Ellen G. White Writings

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Conflict and Courage, Page 283

Follow Me, October 4

Luke 5:27-32

And after these things he went forth, and saw a publican, named Levi, sitting at the receipt of custom; and he said unto him, Follow me. And he left all, rose up, and followed him. Luke 5:27, 28.

Of the Roman officials in Palestine, none were more hated than the publicans. The fact that the taxes were imposed by a foreign power was a continual irritation to the Jews, being a reminder that their independence had departed. And the taxgatherers were ... extortioners on their own account, enriching themselves at the expense of the people. A Jew who accepted this office at the hands of the Romans was looked upon as betraying the honor of his nation. He was despised as an apostate, and was classed with the vilest of society.

To this class belonged Levi-Matthew, who, after the four disciples at Gennesaret, was the next to be called to Christ's service. The Pharisees had judged Matthew according to his employment, but Jesus saw in this man a heart open for the reception of truth. Matthew had listened to the Saviour's teaching. As the convicting Spirit of God revealed his sinfulness, he longed to seek help from Christ; but he was accustomed to the exclusiveness of the rabbis, and had not thought that this Great Teacher would notice him.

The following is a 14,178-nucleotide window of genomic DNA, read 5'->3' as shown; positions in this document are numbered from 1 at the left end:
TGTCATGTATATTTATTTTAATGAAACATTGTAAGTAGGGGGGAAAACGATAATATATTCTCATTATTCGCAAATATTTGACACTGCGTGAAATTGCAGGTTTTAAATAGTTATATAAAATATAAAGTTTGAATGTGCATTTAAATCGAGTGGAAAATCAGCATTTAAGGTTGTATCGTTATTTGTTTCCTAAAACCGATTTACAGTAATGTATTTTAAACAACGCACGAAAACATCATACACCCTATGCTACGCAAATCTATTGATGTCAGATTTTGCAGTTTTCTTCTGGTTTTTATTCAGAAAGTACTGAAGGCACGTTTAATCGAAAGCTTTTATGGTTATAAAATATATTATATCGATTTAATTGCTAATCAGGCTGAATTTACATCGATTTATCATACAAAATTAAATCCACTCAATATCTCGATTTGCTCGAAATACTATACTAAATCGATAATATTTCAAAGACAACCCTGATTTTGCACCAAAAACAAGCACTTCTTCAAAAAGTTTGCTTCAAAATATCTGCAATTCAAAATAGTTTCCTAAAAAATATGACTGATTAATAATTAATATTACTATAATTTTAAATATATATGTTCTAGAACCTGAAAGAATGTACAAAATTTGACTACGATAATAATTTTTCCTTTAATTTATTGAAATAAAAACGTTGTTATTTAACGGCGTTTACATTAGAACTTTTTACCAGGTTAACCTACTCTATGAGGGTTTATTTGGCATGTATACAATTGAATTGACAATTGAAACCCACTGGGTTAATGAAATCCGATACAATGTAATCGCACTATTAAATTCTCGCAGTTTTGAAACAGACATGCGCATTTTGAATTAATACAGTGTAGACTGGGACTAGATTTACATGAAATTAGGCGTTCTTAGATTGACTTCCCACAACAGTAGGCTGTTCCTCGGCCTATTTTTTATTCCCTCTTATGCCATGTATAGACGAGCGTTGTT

Sitting at his toll booth one day, the publican saw Jesus approaching. Great was his astonishment to hear the words addressed to himself, “Follow me.” Matthew “left all, rose up, and followed him.” There was no hesitation, no questioning, no thought of the lucrative business to be exchanged for poverty and hardship. It was enough for him that he was to be with Jesus, that he might listen to His words, and unite with Him in His work....

To Matthew in his wealth, and to Andrew and Peter in their poverty, the same test was brought; the same consecration was made by each. At the moment of success, when the nets were filled with fish, and the impulses of the old life were strongest, Jesus asked the disciples at the sea to leave all for the work of the gospel. So every soul is tested as to whether to desire for temporal good or for fellowship with Christ is strongest.6Ibid., 272, 273.

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